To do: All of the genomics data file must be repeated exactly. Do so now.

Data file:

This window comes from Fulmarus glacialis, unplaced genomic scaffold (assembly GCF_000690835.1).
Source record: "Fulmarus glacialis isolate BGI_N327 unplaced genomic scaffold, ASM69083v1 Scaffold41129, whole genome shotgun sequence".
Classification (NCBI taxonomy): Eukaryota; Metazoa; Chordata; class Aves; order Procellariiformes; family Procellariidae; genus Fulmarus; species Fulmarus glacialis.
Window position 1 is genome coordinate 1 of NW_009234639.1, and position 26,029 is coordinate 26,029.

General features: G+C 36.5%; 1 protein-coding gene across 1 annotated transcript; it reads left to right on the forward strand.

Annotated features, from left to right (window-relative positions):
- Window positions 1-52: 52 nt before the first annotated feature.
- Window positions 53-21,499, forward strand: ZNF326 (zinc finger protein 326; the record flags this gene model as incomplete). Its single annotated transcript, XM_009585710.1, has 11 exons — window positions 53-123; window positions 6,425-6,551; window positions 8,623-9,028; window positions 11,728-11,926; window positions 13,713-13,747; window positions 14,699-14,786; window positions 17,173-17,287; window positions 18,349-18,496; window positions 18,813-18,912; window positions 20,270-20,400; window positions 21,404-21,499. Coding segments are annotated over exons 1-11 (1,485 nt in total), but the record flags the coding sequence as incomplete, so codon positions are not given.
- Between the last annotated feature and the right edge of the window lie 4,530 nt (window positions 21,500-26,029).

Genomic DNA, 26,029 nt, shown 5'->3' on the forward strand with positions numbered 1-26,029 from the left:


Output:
This window comes from Fulmarus glacialis, unplaced genomic scaffold (assembly GCF_000690835.1).
Source record: "Fulmarus glacialis isolate BGI_N327 unplaced genomic scaffold, ASM69083v1 Scaffold41129, whole genome shotgun sequence".
Classification (NCBI taxonomy): Eukaryota; Metazoa; Chordata; class Aves; order Procellariiformes; family Procellariidae; genus Fulmarus; species Fulmarus glacialis.
Window position 1 is genome coordinate 1 of NW_009234639.1, and position 26,029 is coordinate 26,029.

General features: G+C 36.5%; 1 protein-coding gene across 1 annotated transcript; it reads left to right on the forward strand.

Annotated features, from left to right (window-relative positions):
- Window positions 1-52: 52 nt before the first annotated feature.
- Window positions 53-21,499, forward strand: ZNF326 (zinc finger protein 326; the record flags this gene model as incomplete). Its single annotated transcript, XM_009585710.1, has 11 exons — window positions 53-123; window positions 6,425-6,551; window positions 8,623-9,028; window positions 11,728-11,926; window positions 13,713-13,747; window positions 14,699-14,786; window positions 17,173-17,287; window positions 18,349-18,496; window positions 18,813-18,912; window positions 20,270-20,400; window positions 21,404-21,499. Coding segments are annotated over exons 1-11 (1,485 nt in total), but the record flags the coding sequence as incomplete, so codon positions are not given.
- Between the last annotated feature and the right edge of the window lie 4,530 nt (window positions 21,500-26,029).

Genomic DNA, 26,029 nt, shown 5'->3' on the forward strand with positions numbered 1-26,029 from the left: